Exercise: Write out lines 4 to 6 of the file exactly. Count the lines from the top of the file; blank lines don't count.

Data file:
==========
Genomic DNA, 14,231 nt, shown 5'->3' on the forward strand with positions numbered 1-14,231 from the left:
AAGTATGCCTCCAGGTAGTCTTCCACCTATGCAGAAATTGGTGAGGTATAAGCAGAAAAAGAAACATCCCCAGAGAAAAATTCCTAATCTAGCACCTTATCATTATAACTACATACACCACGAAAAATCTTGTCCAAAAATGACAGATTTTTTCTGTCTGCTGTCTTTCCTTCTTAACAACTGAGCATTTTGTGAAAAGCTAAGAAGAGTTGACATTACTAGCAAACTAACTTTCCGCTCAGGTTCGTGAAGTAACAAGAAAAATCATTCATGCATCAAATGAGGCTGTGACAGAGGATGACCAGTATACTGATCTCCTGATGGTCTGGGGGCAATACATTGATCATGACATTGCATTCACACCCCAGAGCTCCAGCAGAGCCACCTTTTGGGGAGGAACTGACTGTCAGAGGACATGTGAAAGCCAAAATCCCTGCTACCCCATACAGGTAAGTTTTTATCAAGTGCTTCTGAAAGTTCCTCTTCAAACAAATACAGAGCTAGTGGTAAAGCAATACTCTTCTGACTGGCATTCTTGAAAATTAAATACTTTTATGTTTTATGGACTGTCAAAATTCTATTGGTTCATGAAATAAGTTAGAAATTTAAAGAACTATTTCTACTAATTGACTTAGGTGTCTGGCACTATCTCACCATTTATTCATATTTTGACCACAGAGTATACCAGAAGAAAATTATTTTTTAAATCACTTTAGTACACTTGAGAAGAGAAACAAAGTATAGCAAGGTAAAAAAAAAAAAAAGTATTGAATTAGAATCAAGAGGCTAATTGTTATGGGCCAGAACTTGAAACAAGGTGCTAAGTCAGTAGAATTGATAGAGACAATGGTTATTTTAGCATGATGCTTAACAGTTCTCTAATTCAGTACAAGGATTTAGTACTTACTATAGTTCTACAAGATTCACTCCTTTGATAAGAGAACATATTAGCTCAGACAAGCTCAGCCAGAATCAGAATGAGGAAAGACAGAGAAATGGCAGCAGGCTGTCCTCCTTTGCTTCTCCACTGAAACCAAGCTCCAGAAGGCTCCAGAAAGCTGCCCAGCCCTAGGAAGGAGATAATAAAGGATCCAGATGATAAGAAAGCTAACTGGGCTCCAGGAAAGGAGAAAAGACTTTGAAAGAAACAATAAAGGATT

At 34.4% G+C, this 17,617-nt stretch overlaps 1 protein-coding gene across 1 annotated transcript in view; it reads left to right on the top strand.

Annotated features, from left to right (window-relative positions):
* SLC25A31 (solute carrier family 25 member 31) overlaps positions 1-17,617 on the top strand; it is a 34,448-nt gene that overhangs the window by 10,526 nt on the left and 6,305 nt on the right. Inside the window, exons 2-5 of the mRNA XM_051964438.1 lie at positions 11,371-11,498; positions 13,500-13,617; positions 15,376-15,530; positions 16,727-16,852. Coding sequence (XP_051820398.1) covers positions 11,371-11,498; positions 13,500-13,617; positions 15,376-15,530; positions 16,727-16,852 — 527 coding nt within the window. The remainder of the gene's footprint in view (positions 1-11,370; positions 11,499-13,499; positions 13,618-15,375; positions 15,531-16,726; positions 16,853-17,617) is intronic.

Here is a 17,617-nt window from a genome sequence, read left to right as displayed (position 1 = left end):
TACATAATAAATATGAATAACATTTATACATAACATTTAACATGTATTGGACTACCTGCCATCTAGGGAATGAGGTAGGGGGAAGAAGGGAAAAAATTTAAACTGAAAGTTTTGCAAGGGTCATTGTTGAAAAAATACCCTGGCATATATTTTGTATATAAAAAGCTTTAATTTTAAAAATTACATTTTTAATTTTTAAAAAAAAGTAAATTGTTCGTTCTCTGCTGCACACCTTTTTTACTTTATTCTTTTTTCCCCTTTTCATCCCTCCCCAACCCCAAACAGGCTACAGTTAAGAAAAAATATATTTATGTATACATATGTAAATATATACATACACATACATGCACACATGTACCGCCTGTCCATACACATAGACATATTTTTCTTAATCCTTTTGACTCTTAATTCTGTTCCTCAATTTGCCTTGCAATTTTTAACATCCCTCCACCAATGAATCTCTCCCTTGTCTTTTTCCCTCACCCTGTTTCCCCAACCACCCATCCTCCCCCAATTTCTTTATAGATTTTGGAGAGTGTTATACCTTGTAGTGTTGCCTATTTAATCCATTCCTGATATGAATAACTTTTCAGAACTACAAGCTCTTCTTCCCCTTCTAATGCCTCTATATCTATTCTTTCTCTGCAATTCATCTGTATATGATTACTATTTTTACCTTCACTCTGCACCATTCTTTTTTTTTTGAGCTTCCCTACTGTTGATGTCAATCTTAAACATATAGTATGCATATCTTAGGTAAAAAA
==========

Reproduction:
Annotated features, from left to right (window-relative positions):
* SLC25A31 (solute carrier family 25 member 31) overlaps positions 1-17,617 on the top strand; it is a 34,448-nt gene that overhangs the window by 10,526 nt on the left and 6,305 nt on the right. Inside the window, exons 2-5 of the mRNA XM_051964438.1 lie at positions 11,371-11,498; positions 13,500-13,617; positions 15,376-15,530; positions 16,727-16,852. Coding sequence (XP_051820398.1) covers positions 11,371-11,498; positions 13,500-13,617; positions 15,376-15,530; positions 16,727-16,852 — 527 coding nt within the window. The remainder of the gene's footprint in view (positions 1-11,370; positions 11,499-13,499; positions 13,618-15,375; positions 15,531-16,726; positions 16,853-17,617) is intronic.

Here is a 17,617-nt window from a genome sequence, read left to right as displayed (position 1 = left end):